Cours / chapitre 5
The progress of the British working class: towards visibility and representation
The county of Lancashire had been the area where the first Industrial Revolution had taken place in the second half of the 18th century. In the 1820s, Lancashire had become the most highly industrialized area in the world, the centre of the new cotton industry, providing halfthe total of British exports. It boasted two of the largest cities of the UK: Liverpool, which was a major harbour, and Manchester, which rapidly became a trade centre with links to the whole world. These two flourishing local capitals, which were famous for trade and industry, developed a strong pride. This pride became visible as these cities grew into cultural centres, with the opening of artgalleries, public parks, and universities. Manchester was often called “the Florence of the 19th century”. However, despite these signs of cultural achievement, people in Britain were still prejudiced against the industrial magnets of Northern England. Compared with the agricultural south they were associated with the emergence of the working class and squalid working and living conditions.This image was true to a certain extent. Indeed, in the 1830s, many workers had suffered tremendously as handlooms were being replaced by power looms. With the introduction of new machines, the number of jobs available had been reduced and the wages had been drastically cut. Handloom weavers sometimes revolted (Luddite revolt and machine-breaking in the 1810s, big demonstrations in 1817-1819,Cato Street Conspiracy against members of the Cabinet in 1820, strong Chartist agitation, strikes and riots in the 1840s). This gave rise to revolutionary agitation. In Manchester 64% of the population belonged to the working class and in the neighbouring cotton towns (= towns built around cotton mills) the proportion was even higher (80% to 95%). Moreover, in the new system families could not worktogether any longer. Women and children, who made up 65% of all cotton workers, were now separated, as one person was enough to watch several machines. Yet despite the opposition of manufacturers several Factory Acts were passed during the first half of the century in order to improve the working conditions, especially for women and young children.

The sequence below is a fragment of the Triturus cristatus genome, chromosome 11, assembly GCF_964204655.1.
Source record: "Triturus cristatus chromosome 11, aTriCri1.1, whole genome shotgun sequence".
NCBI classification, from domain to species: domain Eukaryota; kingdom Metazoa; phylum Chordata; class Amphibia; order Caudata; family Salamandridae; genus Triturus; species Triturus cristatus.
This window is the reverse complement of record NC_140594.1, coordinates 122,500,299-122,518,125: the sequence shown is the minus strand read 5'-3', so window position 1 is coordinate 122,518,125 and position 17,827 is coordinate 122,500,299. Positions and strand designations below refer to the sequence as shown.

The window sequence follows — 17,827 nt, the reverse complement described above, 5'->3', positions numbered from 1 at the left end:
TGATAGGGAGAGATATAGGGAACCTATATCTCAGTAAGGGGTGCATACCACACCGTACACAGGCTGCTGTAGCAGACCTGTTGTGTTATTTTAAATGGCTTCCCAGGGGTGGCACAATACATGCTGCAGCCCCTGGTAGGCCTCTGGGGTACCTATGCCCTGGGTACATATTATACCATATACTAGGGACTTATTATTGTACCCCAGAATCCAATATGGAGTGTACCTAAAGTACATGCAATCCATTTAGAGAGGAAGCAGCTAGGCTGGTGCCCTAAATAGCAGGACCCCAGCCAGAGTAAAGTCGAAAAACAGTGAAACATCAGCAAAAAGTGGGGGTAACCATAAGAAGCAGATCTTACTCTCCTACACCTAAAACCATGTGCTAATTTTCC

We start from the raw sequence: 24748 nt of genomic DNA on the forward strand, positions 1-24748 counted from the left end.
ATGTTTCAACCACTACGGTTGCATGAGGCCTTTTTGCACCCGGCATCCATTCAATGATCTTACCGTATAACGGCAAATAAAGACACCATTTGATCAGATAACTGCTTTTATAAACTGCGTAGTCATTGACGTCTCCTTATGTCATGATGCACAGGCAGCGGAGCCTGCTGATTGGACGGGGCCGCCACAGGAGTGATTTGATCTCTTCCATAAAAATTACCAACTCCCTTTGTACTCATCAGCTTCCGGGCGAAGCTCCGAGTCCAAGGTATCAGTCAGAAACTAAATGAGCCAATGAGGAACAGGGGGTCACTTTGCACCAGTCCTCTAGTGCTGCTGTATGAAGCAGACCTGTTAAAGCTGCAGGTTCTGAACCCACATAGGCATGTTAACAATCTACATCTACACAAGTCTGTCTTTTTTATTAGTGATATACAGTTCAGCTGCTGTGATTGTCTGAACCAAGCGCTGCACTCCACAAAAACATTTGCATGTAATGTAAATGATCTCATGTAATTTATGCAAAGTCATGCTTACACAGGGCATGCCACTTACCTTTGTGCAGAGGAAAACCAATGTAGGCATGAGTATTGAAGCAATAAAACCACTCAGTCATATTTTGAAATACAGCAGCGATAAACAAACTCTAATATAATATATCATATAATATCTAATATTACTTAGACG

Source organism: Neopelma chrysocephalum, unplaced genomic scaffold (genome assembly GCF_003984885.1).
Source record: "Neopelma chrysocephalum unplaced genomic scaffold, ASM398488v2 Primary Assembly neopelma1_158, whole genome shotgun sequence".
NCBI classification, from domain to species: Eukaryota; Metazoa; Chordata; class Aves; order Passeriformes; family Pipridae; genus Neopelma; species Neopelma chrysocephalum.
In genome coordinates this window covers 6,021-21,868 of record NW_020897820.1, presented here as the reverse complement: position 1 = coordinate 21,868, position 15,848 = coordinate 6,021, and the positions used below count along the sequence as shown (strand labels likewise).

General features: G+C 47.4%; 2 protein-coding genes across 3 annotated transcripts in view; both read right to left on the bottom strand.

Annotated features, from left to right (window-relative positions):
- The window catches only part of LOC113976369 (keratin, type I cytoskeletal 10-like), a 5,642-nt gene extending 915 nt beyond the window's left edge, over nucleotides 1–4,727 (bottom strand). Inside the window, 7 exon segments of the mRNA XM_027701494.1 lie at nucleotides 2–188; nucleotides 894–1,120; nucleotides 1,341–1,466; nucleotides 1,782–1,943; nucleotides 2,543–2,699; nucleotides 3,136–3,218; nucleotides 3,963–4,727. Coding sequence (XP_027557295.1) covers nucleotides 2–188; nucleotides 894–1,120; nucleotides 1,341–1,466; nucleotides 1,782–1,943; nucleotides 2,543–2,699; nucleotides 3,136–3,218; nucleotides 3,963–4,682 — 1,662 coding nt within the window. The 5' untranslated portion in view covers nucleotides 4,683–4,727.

Following the example of suchprogressive mill owners as socialist precursor Robert Owen, Lancashire industrialists were gradually convinced to improve the working conditions of their employees. The first effective measure regulating working conditions in the textile industry were taken in 1833. Under the 1833 Factory Act, the employment of children under the age of 9 was limited. Children could not be made to work more than 8 hours aday. Later the 1844 Factory Act limited children’s work days to 6 ½ hours and for women the working week could not exceed 65 hours. In 1847, women’s workweek was limited to 60 hours, then in 1874 to 56 ½ hours with the Sunday and half a Saturday off. Other branches of industry benefited from this progressive legislation in the textile trade with the passing of the Mines Act of 1842 which forbadethe employment of women and boys under the age of 10 in mines. Furthermore, the Bank Holiday Acts of 1871 and 1875 made Boxing Day (=day after Christmas Day), Easter Monday, Whit Monday and the first Monday in August non-working days. Finally in 1880 the Employers’ Liability Act made employers responsible for any work accident sustained by one of their workers. Throughout the century people thusbecame gradually aware of the necessity to treat employees as human beings. It is no coincidence that the first major Factory Act of 1833 was passed the same year as slavery was abolished in all British colonies.
One of the striking differences between the working class in Britain and the working class in continental Europe was that no violent revolution occurred in the UK. There were...